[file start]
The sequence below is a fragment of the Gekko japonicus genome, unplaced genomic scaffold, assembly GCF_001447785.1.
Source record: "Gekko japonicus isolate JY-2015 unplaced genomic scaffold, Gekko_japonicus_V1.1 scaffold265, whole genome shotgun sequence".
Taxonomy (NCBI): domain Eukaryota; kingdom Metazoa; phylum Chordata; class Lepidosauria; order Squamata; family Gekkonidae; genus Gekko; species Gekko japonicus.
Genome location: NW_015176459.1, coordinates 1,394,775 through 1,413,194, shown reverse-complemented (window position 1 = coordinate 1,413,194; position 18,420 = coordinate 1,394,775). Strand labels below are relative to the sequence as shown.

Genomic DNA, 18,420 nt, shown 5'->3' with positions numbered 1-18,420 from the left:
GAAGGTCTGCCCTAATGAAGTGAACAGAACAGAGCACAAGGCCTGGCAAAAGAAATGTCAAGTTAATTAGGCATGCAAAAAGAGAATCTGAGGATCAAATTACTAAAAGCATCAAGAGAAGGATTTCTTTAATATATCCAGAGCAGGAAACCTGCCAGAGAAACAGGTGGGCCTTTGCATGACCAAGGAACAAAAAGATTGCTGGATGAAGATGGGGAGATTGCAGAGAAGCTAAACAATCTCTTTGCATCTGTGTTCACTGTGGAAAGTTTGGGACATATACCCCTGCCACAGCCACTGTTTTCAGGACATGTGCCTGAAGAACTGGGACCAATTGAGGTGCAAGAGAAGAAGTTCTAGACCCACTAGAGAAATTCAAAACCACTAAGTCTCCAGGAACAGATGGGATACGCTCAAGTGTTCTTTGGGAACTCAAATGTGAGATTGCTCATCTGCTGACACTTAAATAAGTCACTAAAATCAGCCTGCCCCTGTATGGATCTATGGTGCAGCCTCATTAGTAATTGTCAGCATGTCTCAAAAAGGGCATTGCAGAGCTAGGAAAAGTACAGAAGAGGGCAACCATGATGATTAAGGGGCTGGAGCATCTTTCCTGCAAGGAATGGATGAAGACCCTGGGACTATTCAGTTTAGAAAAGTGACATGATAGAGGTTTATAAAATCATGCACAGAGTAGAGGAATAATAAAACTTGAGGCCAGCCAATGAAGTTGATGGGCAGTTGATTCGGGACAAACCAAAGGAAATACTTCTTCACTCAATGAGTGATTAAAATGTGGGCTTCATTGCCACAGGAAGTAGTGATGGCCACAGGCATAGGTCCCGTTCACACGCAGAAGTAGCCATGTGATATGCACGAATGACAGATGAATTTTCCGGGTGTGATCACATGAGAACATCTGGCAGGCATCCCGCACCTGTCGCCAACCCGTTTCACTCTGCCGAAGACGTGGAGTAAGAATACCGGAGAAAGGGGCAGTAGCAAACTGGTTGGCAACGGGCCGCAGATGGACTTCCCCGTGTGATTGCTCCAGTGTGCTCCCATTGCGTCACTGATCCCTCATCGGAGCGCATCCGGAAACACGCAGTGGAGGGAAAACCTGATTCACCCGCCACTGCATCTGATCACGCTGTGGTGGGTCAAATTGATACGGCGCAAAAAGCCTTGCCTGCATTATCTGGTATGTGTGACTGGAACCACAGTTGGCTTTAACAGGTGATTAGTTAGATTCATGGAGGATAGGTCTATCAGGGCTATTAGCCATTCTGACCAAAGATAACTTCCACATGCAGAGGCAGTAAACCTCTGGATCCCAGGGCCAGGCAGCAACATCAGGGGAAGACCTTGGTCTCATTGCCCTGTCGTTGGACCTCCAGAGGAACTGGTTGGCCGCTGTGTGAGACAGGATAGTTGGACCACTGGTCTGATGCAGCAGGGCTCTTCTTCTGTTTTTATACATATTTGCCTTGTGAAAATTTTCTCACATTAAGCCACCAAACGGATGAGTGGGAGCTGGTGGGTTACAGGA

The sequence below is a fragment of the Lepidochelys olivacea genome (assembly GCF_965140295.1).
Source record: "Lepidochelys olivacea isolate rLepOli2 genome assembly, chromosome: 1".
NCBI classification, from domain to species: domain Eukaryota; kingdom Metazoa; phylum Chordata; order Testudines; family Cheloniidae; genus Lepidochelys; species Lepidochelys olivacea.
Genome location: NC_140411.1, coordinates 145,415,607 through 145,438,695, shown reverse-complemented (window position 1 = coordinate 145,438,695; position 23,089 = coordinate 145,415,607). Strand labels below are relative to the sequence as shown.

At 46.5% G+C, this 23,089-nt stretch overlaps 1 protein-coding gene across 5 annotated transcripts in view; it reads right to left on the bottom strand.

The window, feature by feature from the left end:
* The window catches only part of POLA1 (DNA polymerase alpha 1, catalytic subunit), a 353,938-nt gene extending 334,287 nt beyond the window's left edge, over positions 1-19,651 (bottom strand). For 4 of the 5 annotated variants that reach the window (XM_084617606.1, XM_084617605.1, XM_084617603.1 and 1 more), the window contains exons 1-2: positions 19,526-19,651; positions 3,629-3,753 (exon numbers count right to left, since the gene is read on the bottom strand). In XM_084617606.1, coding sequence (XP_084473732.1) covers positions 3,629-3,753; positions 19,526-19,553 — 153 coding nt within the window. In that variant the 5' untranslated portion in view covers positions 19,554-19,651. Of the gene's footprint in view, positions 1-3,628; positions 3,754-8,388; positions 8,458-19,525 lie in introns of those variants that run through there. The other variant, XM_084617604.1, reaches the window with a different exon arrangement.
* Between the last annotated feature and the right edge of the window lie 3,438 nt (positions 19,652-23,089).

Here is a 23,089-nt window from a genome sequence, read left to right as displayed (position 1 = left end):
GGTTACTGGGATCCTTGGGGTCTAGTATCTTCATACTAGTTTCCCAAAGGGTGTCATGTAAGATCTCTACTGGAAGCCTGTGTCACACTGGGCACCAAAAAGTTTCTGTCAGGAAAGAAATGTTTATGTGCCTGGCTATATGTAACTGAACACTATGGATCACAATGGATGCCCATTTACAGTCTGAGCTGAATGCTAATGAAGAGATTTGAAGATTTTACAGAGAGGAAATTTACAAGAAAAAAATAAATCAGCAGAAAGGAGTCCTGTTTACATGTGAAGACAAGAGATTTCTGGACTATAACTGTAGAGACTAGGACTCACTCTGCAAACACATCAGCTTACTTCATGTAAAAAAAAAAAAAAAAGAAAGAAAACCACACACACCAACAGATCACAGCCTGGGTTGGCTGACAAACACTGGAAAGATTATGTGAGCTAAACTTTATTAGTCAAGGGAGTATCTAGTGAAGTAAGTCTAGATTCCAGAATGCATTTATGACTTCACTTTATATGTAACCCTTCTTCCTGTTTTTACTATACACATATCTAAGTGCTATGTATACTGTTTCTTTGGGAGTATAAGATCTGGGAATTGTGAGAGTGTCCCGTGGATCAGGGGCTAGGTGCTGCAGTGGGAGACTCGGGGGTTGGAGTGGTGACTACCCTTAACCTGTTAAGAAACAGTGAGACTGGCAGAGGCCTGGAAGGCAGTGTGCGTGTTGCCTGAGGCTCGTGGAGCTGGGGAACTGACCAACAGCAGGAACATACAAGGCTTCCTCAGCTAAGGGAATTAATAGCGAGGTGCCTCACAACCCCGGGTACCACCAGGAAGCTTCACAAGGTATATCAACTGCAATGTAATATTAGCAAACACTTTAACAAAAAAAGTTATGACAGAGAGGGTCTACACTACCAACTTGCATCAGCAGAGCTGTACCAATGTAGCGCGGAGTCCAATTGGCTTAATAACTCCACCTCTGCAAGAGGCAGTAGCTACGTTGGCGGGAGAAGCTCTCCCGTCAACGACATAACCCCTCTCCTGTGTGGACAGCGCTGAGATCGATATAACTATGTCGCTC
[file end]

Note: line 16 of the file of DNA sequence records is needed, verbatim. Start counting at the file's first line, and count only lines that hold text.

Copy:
GGTTACTGGGATCCTTGGGGTCTAGTATCTTCATACTAGTTTCCCAAAGGGTGTCATGTAAGATCTCTACTGGAAGCCTGTGTCACACTGGGCACCAAAAAGTTTCTGTCAGGAAAGAAATGTTTATGTGCCTGGCTATATGTAACTGAACACTATGGATCACAATGGATGCCCATTTACAGTCTGAGCTGAATGCTAATGAAGAGATTTGAAGATTTTACAGAGAGGAAATTTACAAGAAAAAAATAAATCAGCAGAAAGGAGTCCTGTTTACATGTGAAGACAAGAGATTTCTGGACTATAACTGTAGAGACTAGGACTCACTCTGCAAACACATCAGCTTACTTCATGTAAAAAAAAAAAAAAAAGAAAGAAAACCACACACACCAACAGATCACAGCCTGGGTTGGCTGACAAACACTGGAAAGATTATGTGAGCTAAACTTTATTAGTCAAGGGAGTATCTAGTGAAGTAAGTCTAGATTCCAGAATGCATTTATGACTTCACTTTATATGTAACCCTTCTTCCTGTTTTTACTATACACATATCTAAGTGCTATGTATACTGTTTCTTTGGGAGTATAAGATCTGGGAATTGTGAGAGTGTCCCGTGGATCAGGGGCTAGGTGCTGCAGTGGGAGACTCGGGGGTTGGAGTGGTGACTACCCTTAACCTGTTAAGAAACAGTGAGACTGGCAGAGGCCTGGAAGGCAGTGTGCGTGTTGCCTGAGGCTCGTGGAGCTGGGGAACTGACCAACAGCAGGAACATACAAGGCTTCCTCAGCTAAGGGAATTAATAGCGAGGTGCCTCACAACCCCGGGTACCACCAGGAAGCTTCACAAGGTATATCAACTGCAATGTAATATTAGCAAACACTTTAACAAAAAAAGTTATGACAGAGAGGGTCTACACTACCAACTTGCATCAGCAGAGCTGTACCAATGTAGCGCGGAGTCCAATTGGCTTAATAACTCCACCTCTGCAAGAGGCAGTAGCTACGTTGGCGGGAGAAGCTCTCCCGTCAACGACATAACCCCTCTCCTGTGTGGACAGCGCTGAGATCGATATAACTATGTCGCTC